The Los Angeles Times

Arab and Jew Comedy Team Hopes to Heal Saturday, June 8, 2002

    LOS ANGELES -- Tell me if you have heard this one before. Two guys, a rabbi and an Arab, are on the phone. Both are professional comedians, who get laughs by poking fun at their heritage.
    So the rabbi says to the Arab, "Maybe we can defuse a little of the tension between our people if we developed an act together. We can bill it as 'One Arab, One Jew, One Stage.' "
    The punch line: Rabbi Bob Alper and Egyptian-born Ahmed Ahmed will perform together twice in Southern California this month at synagogues in the San Fernando Valley and Orange County. They hope laughter can bridge the gap between the historically warring religious and ethnic factions -- at least for a night.
    Ahmed's opening line to his Jewish audiences: "Don't worry. They patted me down before they let me in."
    Alper said the idea takes some getting used to.
    "An Arab in a synagogue?" he said. "People think we're crazy. There's a war going on."
    But that's the point, says Rabbi Allen Krause, who agreed to hold the pair's show at two Los Angeles-area synagogues.
    "Some people will not appreciate it," Krause said. "But to me, religion is about reconciliation and recognizing that we're all children of God. The other side, whoever it is, is not the devil."
    This unlikely match wasn't made in heaven but in Los Angeles by a publicist looking for ways to increase bookings for Alper. The 57-year-old Reform rabbi, who lives in the tiny Vermont town of East Dorset, liked the concept and in February hooked up with Ahmed after searching the Internet for an Arab comic and watching his videotape. Alper became a comic in 1986 after practicing for 14 years with joke-laced sermons "before a hostile audience."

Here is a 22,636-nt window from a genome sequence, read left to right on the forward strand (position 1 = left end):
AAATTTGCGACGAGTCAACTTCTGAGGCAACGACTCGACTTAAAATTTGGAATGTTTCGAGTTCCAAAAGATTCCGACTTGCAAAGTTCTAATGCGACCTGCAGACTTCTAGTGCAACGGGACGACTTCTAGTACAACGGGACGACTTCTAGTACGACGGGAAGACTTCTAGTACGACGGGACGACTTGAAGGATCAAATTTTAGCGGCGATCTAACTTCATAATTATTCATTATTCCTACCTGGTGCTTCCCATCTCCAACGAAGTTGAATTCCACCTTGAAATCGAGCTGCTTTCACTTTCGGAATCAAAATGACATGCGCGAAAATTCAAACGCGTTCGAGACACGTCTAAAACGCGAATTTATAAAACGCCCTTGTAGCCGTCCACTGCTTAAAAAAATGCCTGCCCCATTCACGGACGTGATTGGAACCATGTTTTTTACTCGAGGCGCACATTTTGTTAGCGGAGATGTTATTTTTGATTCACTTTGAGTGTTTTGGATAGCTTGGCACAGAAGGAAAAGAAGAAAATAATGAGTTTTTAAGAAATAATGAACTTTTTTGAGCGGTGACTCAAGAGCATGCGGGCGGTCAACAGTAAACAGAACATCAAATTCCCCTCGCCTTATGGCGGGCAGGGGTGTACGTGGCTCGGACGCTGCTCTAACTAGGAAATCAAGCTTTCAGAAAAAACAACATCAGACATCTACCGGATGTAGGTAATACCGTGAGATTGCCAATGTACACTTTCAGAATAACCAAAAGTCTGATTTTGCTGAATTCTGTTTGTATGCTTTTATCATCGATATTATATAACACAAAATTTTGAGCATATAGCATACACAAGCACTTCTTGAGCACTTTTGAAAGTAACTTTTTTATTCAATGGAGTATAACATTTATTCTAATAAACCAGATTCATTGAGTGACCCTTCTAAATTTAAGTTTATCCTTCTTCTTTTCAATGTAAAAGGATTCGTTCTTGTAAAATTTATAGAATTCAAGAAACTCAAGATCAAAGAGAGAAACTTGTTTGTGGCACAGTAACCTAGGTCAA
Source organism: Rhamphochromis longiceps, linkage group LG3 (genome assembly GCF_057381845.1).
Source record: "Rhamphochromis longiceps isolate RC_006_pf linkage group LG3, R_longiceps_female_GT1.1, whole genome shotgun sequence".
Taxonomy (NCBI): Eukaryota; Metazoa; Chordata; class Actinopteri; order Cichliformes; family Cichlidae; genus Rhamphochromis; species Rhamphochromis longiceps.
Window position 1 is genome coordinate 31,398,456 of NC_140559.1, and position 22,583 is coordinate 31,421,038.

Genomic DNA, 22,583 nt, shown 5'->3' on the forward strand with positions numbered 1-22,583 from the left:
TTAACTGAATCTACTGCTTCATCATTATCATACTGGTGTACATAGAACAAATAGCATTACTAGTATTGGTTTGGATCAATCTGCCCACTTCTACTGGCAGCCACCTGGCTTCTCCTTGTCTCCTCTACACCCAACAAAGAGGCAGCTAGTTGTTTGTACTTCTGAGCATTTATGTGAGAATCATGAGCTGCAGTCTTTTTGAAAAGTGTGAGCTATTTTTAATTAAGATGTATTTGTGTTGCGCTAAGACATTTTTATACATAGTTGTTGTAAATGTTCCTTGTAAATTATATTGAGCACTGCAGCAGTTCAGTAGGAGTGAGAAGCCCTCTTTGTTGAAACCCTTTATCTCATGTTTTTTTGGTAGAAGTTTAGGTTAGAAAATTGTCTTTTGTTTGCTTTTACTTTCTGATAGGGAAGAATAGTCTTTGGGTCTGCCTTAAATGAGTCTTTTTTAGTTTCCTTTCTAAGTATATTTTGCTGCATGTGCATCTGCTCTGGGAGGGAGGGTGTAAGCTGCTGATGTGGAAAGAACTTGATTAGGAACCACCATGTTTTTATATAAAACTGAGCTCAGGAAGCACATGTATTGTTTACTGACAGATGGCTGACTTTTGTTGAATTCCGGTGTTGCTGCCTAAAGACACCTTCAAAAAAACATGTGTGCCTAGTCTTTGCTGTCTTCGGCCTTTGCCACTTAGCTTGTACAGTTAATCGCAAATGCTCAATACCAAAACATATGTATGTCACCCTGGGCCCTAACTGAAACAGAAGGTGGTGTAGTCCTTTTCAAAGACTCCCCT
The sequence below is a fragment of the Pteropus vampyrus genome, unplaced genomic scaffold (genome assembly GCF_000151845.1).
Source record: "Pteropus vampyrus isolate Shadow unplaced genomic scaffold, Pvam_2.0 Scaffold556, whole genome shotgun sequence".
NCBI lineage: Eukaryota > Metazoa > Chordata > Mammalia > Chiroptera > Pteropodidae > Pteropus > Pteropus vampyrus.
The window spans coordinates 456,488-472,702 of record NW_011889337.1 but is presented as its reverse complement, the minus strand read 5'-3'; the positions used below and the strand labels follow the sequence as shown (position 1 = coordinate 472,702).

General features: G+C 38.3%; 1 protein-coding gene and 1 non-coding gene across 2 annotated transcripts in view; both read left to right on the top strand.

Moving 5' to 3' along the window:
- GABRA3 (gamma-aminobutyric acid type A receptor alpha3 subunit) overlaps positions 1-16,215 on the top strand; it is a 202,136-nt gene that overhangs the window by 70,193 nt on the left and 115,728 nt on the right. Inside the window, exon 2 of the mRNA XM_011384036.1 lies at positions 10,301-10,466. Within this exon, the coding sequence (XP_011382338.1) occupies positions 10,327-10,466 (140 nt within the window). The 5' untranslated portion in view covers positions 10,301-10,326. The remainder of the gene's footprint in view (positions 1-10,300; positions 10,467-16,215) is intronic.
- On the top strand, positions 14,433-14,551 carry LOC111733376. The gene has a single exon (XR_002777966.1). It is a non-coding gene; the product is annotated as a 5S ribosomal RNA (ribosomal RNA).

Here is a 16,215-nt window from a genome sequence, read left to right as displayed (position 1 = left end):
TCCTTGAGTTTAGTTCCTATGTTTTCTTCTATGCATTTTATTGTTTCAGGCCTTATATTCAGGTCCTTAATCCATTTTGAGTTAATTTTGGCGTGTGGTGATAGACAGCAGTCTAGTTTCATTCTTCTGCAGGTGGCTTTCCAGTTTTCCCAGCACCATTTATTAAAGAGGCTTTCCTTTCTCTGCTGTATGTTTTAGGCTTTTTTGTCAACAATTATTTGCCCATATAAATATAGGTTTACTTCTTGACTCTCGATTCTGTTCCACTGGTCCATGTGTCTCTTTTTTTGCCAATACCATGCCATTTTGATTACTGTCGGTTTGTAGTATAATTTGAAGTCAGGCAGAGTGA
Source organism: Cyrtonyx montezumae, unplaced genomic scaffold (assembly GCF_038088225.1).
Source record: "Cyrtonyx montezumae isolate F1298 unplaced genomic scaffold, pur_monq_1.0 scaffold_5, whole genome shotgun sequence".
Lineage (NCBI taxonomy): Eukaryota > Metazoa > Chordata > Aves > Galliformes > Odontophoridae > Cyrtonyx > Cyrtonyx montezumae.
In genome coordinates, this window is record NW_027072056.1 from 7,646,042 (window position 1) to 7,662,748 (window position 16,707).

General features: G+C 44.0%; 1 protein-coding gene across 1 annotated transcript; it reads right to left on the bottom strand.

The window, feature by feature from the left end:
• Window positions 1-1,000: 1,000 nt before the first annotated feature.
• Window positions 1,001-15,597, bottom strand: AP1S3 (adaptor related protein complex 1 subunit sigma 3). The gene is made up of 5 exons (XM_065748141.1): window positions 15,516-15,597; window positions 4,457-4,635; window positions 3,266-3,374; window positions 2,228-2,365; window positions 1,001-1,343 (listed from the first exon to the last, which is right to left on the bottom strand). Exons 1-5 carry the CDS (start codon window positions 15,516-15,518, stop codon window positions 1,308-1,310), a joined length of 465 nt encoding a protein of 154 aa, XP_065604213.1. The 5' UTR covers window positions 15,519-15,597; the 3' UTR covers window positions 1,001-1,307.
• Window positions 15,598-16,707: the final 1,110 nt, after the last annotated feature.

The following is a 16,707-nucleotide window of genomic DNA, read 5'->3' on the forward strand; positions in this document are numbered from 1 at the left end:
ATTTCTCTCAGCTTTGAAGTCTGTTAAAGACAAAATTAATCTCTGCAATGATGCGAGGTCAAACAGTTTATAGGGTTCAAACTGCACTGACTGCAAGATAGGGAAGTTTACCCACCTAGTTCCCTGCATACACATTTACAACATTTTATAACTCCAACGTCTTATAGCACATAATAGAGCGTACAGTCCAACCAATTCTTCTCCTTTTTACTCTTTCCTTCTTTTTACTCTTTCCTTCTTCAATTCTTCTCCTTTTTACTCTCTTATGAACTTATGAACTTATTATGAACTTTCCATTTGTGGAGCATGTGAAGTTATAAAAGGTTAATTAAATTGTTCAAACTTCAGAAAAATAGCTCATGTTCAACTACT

Both comedians say that in the nearly two months since they started working together, the idea has grown from a novelty act to something more weighty, especially as violence has escalated in the Middle East.
    "It became a calling," said Ahmed, who grew up in Southern California. "It's a gesture of peace, a gesture of healing."
    Ahmed's name and looks -- dark skin, thick brown hair -- led to a lot of stereotyping, especially after the 31-year-old let his beard grow after Sept. 11 to enhance his comedy act and chances for landing movie roles.
    "I've decided to go for the whole Taliban look," he said.
   Nearly a decade in the business, he was still "scared to death" before his first performance in April with Alper in a Philadelphia synagogue.
    He faced more than 300 Jews packed into the temple, many of them elderly with hearing aids. And, worse, no cocktail waitresses circulated through the crowd to provide fuel for the laughs.
    But Ahmed soon won them over with his material, much of it retooled since Sept. 11. He now makes jokes about the difficulties of being an Arab American during the war on terrorism.
    The Alper-Ahmed act has only one rule: no political jokes. Both comedians stay away from each other's religion, though Ahmed makes comparisons. "We don't eat pork, we don't celebrate Christmas, we both say 'Chhh' a lot, and we're both hairy creatures of God."